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Credit card interest rates are high and going higher

Consumer's credit card debt has risen this year, along with interest rates

Photo (c) Alena - Fotolia
The Federal Reserve has hiked interest rates three times in 2018 and may do so again next month. For consumers carrying large credit card balances, that means higher finance charges.

Heading into the holiday shopping season, the Consumer Federation of America (CFA) warns consumers to keep interest rates in mind while pointing out that the current average rate on credit cards is at its highest point in nearly 20 years. Each time the Fed hikes the federal funds rate, it goes even higher.

“As interest rates have risen, financing holiday purchases with credit cards has grown more expensive,” said Steve Brobeck, a senior fellow at CFA. “Consumers with high credit card debt levels should be particularly cautious about increasing their debt during the holiday season.”

Credit card debt and interest rates have been rising in tandem. The Fed reports outstanding revolving credit rose from $855.6 billion in 2013 to $1 trillion in August 2018, an increase of 22 percent. Some of that amount gets paid off at the end of each month, but much of it accumulates into larger credit card balances. This year, CFA projects consumers will spend tens of billions of dollars more in credit card interest than they did in 2013.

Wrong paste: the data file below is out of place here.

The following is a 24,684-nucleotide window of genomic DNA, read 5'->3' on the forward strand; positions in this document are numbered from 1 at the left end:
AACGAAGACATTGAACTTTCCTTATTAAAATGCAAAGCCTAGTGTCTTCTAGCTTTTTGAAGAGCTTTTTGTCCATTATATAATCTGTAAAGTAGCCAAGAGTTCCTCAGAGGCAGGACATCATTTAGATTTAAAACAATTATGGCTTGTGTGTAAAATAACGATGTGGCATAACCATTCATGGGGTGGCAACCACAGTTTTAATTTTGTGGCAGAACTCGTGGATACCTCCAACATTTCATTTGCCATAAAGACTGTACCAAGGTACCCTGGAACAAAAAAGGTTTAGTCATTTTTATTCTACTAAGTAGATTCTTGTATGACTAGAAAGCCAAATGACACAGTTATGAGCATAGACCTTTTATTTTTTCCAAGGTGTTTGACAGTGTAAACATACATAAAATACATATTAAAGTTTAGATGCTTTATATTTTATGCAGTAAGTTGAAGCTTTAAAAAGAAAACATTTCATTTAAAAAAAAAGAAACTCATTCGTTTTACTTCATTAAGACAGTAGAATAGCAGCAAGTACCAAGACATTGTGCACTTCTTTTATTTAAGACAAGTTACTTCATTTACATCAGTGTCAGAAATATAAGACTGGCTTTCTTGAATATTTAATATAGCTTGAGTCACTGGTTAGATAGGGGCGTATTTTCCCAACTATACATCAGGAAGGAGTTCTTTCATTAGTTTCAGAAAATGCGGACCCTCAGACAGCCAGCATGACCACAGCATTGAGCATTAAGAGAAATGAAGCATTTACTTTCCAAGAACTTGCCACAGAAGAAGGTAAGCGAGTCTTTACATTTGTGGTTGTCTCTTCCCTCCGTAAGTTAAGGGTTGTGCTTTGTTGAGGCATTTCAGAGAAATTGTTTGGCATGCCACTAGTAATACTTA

Credit card defaults are down

So far, consumers appear to be handling this extra debt. S&P Dow Jones Indices and Experian recently reported the credit card default rate is actually lower in the first 10 months of 2018 than the same period last year. But it's still 3.09 percent compared to 0.92 percent for auto loans, whose default rate is slightly higher this year.

"Continued good economic results are supporting rising consumer spending without any significant increase in consumer credit defaults," said David Blitzer, managing director and chairman of the Index Committee at S&P Dow Jones Indices. "Compared to a year earlier, default rates in the three major categories – mortgages, auto loans and bank cards – are down.

Blitzer says October was the sixth straight month of falling credit card default rates. The rate is down 77 basis points from its April 2018 peak. The overall credit default rate -- which includes mortgages and auto loans -- is 0.82 percent, the lowest in over two years.

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